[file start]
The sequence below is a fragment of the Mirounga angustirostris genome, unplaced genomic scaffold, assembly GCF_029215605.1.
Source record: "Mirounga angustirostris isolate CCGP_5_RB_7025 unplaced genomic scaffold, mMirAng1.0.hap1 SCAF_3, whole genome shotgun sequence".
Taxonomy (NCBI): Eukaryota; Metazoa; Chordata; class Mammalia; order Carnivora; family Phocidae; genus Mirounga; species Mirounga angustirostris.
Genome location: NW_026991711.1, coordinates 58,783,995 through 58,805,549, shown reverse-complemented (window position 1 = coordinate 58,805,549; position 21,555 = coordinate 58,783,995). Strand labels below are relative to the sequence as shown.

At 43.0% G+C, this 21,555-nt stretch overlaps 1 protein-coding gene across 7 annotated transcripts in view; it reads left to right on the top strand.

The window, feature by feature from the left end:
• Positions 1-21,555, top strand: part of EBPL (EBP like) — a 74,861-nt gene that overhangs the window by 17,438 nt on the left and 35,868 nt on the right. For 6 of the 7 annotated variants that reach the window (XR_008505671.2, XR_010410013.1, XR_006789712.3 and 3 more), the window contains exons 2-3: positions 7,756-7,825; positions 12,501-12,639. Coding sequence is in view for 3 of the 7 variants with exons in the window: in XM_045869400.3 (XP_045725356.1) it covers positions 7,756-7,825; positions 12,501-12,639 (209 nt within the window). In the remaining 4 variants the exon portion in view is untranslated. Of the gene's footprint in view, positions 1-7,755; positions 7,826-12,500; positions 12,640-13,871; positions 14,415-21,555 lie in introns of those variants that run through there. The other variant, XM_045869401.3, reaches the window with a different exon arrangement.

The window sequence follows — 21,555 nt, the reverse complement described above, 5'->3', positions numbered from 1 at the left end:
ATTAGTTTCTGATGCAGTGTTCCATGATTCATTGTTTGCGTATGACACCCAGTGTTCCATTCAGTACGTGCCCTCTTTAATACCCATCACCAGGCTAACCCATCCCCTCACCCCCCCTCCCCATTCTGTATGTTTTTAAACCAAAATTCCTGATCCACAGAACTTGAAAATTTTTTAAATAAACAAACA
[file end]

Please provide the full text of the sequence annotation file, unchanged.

The sequence below is a fragment of the Mirounga angustirostris genome, unplaced genomic scaffold, assembly GCF_029215605.1.
Source record: "Mirounga angustirostris isolate CCGP_5_RB_7025 unplaced genomic scaffold, mMirAng1.0.hap1 SCAF_3, whole genome shotgun sequence".
Taxonomy (NCBI): Eukaryota; Metazoa; Chordata; class Mammalia; order Carnivora; family Phocidae; genus Mirounga; species Mirounga angustirostris.
Genome location: NW_026991711.1, coordinates 58,783,995 through 58,805,549, shown reverse-complemented (window position 1 = coordinate 58,805,549; position 21,555 = coordinate 58,783,995). Strand labels below are relative to the sequence as shown.

At 43.0% G+C, this 21,555-nt stretch overlaps 1 protein-coding gene across 7 annotated transcripts in view; it reads left to right on the top strand.

The window, feature by feature from the left end:
• Positions 1-21,555, top strand: part of EBPL (EBP like) — a 74,861-nt gene that overhangs the window by 17,438 nt on the left and 35,868 nt on the right. For 6 of the 7 annotated variants that reach the window (XR_008505671.2, XR_010410013.1, XR_006789712.3 and 3 more), the window contains exons 2-3: positions 7,756-7,825; positions 12,501-12,639. Coding sequence is in view for 3 of the 7 variants with exons in the window: in XM_045869400.3 (XP_045725356.1) it covers positions 7,756-7,825; positions 12,501-12,639 (209 nt within the window). In the remaining 4 variants the exon portion in view is untranslated. Of the gene's footprint in view, positions 1-7,755; positions 7,826-12,500; positions 12,640-13,871; positions 14,415-21,555 lie in introns of those variants that run through there. The other variant, XM_045869401.3, reaches the window with a different exon arrangement.

The window sequence follows — 21,555 nt, the reverse complement described above, 5'->3', positions numbered from 1 at the left end:
ATTAGTTTCTGATGCAGTGTTCCATGATTCATTGTTTGCGTATGACACCCAGTGTTCCATTCAGTACGTGCCCTCTTTAATACCCATCACCAGGCTAACCCATCCCCTCACCCCCCCTCCCCATTCTGTATGTTTTTAAACCAAAATTCCTGATCCACAGAACTTGAAAATTTTTTAAATAAACAAACA